Social Security has long been a cornerstone of retirement planning for Americans. It’s been a safety net for retirees’ financial security during their golden years. In fact, along with pensions and investments, Social Security has long been viewed as the third leg of the traditional retirement income stool. However, recent data is showing that many working Americans nearing retirement are worried that Social Security may not be as reliable as they had planned on. So what are investors and retirees to do?  

Want help choosing the right time to take your Social Security?

Why some Americans plan to take their benefits early

According to the Schroders 2022 U.S. Retirement Survey, only 11% of non-retired Americans aged 45 and older plan to wait until age 70 to start receiving their Social Security benefits — the age when you can maximize your monthly payments. Instead, a significant portion prefer to claim their benefits early. 

Nearly half (48%) plan to take their Social Security benefits between the ages of 62 and 65 — despite the majority being fully aware that delaying Social Security payments can result in bigger monthly checks down the line. 

According to the survey, there are two main causes for this. First, many expect to need the money sooner for circumstantial reasons.

But another growing trend is concern about the solvency of the Social Security system. 

With projected shortfalls looming, some may choose to claim benefits early out of fear that they won’t receive full benefits in the future.

What’s the Future of Social Security?

The future of Social Security is a concern, especially as the system faces a shortfall of cash reserves that could affect the benefits of future recipients.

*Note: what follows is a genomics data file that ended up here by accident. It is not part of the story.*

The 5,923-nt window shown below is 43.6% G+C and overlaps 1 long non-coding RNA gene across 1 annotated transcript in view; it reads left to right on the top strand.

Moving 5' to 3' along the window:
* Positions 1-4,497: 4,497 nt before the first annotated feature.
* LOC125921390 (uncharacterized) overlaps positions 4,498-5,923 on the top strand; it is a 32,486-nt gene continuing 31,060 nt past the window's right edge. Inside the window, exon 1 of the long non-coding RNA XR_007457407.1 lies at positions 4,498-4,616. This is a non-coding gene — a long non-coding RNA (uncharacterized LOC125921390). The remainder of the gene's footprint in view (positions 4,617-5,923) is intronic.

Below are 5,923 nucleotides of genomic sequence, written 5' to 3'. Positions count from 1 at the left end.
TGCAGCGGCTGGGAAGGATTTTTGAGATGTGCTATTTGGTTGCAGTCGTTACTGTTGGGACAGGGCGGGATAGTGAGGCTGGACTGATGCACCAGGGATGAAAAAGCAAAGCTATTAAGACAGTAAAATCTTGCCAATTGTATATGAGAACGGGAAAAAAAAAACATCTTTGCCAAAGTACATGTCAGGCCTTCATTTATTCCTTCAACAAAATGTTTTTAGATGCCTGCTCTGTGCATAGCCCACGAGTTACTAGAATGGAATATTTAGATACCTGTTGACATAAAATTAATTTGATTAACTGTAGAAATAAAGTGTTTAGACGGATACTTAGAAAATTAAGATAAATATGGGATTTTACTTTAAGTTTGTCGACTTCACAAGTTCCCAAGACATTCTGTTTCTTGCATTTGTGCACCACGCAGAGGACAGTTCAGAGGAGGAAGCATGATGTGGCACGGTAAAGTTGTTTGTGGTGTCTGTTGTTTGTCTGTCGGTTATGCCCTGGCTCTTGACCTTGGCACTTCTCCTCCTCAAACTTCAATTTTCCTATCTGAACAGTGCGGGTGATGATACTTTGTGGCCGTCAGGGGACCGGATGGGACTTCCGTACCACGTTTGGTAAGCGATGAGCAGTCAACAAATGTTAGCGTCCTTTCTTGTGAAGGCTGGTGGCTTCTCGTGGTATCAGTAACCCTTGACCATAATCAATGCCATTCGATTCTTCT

The number of Americans 65 and older is estimated to increase to 78 million by 2034 — 22 million more than today. The same year, the Social Security board of trustees reports that the program will run out of cash reserves. 

This means there will then be more retirees taking Social Security benefits than working Americans paying into them.

The expectation is that this will open a funding gap that will leave only 78% of scheduled Social Security benefits covered after 2034.

If no policy changes are made, benefits could have to be cut by 24.9%.

How can I prepare for the future of Social Security?

Several ideas for balancing Social Security’s budget are being considered. Only time will tell what actually happens.

In the meantime, preparing for the future of Social Security involves understanding the system and planning accordingly:

  1. Keep in mind your total financial picture. How much does your retirement rely on Social Security? What else figures into your overall plan, and how do they fit together?
  2. Understand Your Benefits: Learn about how Social Security benefits are calculated and what factors can affect your benefit amount.
  3. Plan for Changes: Be aware that changes may be made to the Social Security system in the future and plan your retirement strategy accordingly.
  4. Consider Your Retirement Age: Think about when you want to retire, and remember that retirement doesn’t mean you have to start drawing Social Security benefits.
  5. Consult a Financial Advisor: A financial advisor can provide personalized advice based on your specific circumstances.
  6. Focus on what you can control. Don’t let fear of the unknown motivate you to make hasty decisions.

You’ll want to consider both personal circumstances and the broader context of Social Security’s future when trying to make informed decisions about when to claim benefits.

Want help with this?

When should I claim Social Security benefits?

With careful planning and sound advice, it’s still possible to secure a comfortable retirement — even with the uncertainty of future Social Security policy.

However, it’s more important than ever to make informed decisions about when to claim benefits. 

You need to think about individual factors as well. Your health, financial situation, and life expectancy are a few relevant things to consider. And I would be remiss if I did not mention one of the biggest considerations — benefits for a surviving spouse.

There is no “one size fits all answer”.  At Good Life Financial Advisors of NOVA, we specialize in helping you choose the right time to take your Social Security and create a plan for a great retirement. 

Contact us for a complimentary analysis of your Social Security.

Securities offered through LPL Financial, Member FINRA/SIPC. Investment advice offered through Good Life Advisors, LLC, a registered investment advisor. Good Life Financial Advisors of NOVA and Good Life Advisors, LLC, are separate entities from LPL Financial.